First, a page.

Richard the Lionheart
Originally published 02/28/2013
PARIS — King Richard I, the 12th-century warrior whose bravery during the Third Crusade gained him the moniker Lionheart, ended up with a heart full of daisies, as well as myrtle, mint and frankincense.Those were among the findings of a French study, announced Thursday, which analyzed the embalmed heart of the English king more than 810 years after he died.The biomedical analysis also uncovered less flowery and spicy elements like creosote, mercury and perhaps lime in the heart, which has been in the western French city of Rouen since his death in 1199.Despite the embalming ingredients, the heart turned to powder long ago, doubtless because the lead box cradling it wasn’t airtight. It’s so unsightly now that it’s kept from public view....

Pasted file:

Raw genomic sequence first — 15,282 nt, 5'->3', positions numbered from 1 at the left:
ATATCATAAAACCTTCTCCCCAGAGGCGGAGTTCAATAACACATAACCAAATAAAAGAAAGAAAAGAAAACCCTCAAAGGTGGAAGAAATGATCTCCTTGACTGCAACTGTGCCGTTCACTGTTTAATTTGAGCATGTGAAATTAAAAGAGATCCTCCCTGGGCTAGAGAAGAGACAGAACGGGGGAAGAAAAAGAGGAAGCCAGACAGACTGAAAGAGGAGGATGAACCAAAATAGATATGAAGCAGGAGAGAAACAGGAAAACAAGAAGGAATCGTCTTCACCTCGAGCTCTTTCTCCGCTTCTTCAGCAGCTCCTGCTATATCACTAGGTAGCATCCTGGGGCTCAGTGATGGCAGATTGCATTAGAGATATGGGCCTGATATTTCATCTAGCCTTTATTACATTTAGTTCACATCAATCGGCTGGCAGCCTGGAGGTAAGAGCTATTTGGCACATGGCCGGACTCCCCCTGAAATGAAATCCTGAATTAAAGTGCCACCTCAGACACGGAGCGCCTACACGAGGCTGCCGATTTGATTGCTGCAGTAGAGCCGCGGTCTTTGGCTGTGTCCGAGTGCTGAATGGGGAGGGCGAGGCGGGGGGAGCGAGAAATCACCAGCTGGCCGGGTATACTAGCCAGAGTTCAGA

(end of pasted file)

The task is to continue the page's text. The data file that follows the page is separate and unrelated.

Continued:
- Donald Trump Is Wrong on Mosul Attack, Military Experts Say
- Emmett Till memorial sign is riddled with bullet holes and has been repeatedly vandalized
- Posthumous pardons law may see Oscar Wilde exonerated
- Has an Election Ever Been Rigged in U.S. History?
- A short history of white people rigging elections
- Steven Runciman — historian, tease and professional enigma — is the subject of a biography
- Historian Eric Foner: Trump is Logical Conclusion of What the GOP Has Been Doing for Decades
- Ken Burns developing 'The Gene' based on Mukherjee's bestseller
- Does the 'Father' of the 1948 Ethnic Cleansing Narrative Really Want to Recant His Words?
- Max Boot wants to know “what the hell happened to my Republican Party?"